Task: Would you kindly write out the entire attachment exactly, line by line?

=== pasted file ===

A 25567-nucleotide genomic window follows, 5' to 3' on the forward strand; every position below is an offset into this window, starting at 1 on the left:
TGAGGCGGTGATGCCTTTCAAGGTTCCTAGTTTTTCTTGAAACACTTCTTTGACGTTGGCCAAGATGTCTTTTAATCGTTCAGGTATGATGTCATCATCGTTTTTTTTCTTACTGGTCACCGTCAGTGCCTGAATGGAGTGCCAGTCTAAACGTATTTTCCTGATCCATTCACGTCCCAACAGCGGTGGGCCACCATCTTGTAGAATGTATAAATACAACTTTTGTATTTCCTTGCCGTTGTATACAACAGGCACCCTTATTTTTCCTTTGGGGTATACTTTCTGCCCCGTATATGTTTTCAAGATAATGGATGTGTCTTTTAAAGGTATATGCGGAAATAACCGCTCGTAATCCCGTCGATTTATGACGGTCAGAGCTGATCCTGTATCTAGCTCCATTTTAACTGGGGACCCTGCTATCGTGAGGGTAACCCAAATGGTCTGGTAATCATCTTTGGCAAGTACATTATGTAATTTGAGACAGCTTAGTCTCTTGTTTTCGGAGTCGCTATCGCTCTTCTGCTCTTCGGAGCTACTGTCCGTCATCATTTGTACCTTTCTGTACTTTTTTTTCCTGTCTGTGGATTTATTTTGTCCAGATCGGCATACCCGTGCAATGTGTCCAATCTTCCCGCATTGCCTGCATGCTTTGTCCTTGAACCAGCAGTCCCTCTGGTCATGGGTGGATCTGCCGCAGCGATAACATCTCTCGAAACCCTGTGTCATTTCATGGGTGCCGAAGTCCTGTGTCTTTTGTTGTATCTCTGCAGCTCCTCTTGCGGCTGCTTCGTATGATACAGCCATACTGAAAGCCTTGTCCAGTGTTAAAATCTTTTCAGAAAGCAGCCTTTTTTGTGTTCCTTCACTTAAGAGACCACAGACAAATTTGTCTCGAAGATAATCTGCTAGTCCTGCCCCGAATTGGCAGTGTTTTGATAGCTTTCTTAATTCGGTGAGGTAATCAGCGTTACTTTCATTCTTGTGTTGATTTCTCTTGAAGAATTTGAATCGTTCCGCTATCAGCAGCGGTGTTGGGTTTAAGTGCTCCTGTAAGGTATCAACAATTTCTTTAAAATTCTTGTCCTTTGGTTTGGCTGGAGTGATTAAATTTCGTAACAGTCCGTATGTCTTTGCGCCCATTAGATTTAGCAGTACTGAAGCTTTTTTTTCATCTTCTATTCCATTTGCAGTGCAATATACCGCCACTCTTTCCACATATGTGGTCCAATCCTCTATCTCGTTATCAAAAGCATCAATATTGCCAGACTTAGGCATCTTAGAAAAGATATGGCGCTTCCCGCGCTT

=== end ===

A 25567-nucleotide genomic window follows, 5' to 3' on the forward strand; every position below is an offset into this window, starting at 1 on the left:
TGAGGCGGTGATGCCTTTCAAGGTTCCTAGTTTTTCTTGAAACACTTCTTTGACGTTGGCCAAGATGTCTTTTAATCGTTCAGGTATGATGTCATCATCGTTTTTTTTCTTACTGGTCACCGTCAGTGCCTGAATGGAGTGCCAGTCTAAACGTATTTTCCTGATCCATTCACGTCCCAACAGCGGTGGGCCACCATCTTGTAGAATGTATAAATACAACTTTTGTATTTCCTTGCCGTTGTATACAACAGGCACCCTTATTTTTCCTTTGGGGTATACTTTCTGCCCCGTATATGTTTTCAAGATAATGGATGTGTCTTTTAAAGGTATATGCGGAAATAACCGCTCGTAATCCCGTCGATTTATGACGGTCAGAGCTGATCCTGTATCTAGCTCCATTTTAACTGGGGACCCTGCTATCGTGAGGGTAACCCAAATGGTCTGGTAATCATCTTTGGCAAGTACATTATGTAATTTGAGACAGCTTAGTCTCTTGTTTTCGGAGTCGCTATCGCTCTTCTGCTCTTCGGAGCTACTGTCCGTCATCATTTGTACCTTTCTGTACTTTTTTTTCCTGTCTGTGGATTTATTTTGTCCAGATCGGCATACCCGTGCAATGTGTCCAATCTTCCCGCATTGCCTGCATGCTTTGTCCTTGAACCAGCAGTCCCTCTGGTCATGGGTGGATCTGCCGCAGCGATAACATCTCTCGAAACCCTGTGTCATTTCATGGGTGCCGAAGTCCTGTGTCTTTTGTTGTATCTCTGCAGCTCCTCTTGCGGCTGCTTCGTATGATACAGCCATACTGAAAGCCTTGTCCAGTGTTAAAATCTTTTCAGAAAGCAGCCTTTTTTGTGTTCCTTCACTTAAGAGACCACAGACAAATTTGTCTCGAAGATAATCTGCTAGTCCTGCCCCGAATTGGCAGTGTTTTGATAGCTTTCTTAATTCGGTGAGGTAATCAGCGTTACTTTCATTCTTGTGTTGATTTCTCTTGAAGAATTTGAATCGTTCCGCTATCAGCAGCGGTGTTGGGTTTAAGTGCTCCTGTAAGGTATCAACAATTTCTTTAAAATTCTTGTCCTTTGGTTTGGCTGGAGTGATTAAATTTCGTAACAGTCCGTATGTCTTTGCGCCCATTAGATTTAGCAGTACTGAAGCTTTTTTTTCATCTTCTATTCCATTTGCAGTGCAATATACCGCCACTCTTTCCACATATGTGGTCCAATCCTCTATCTCGTTATCAAAAGCATCAATATTGCCAGACTTAGGCATCTTAGAAAAGATATGGCGCTTCCCGCGCTT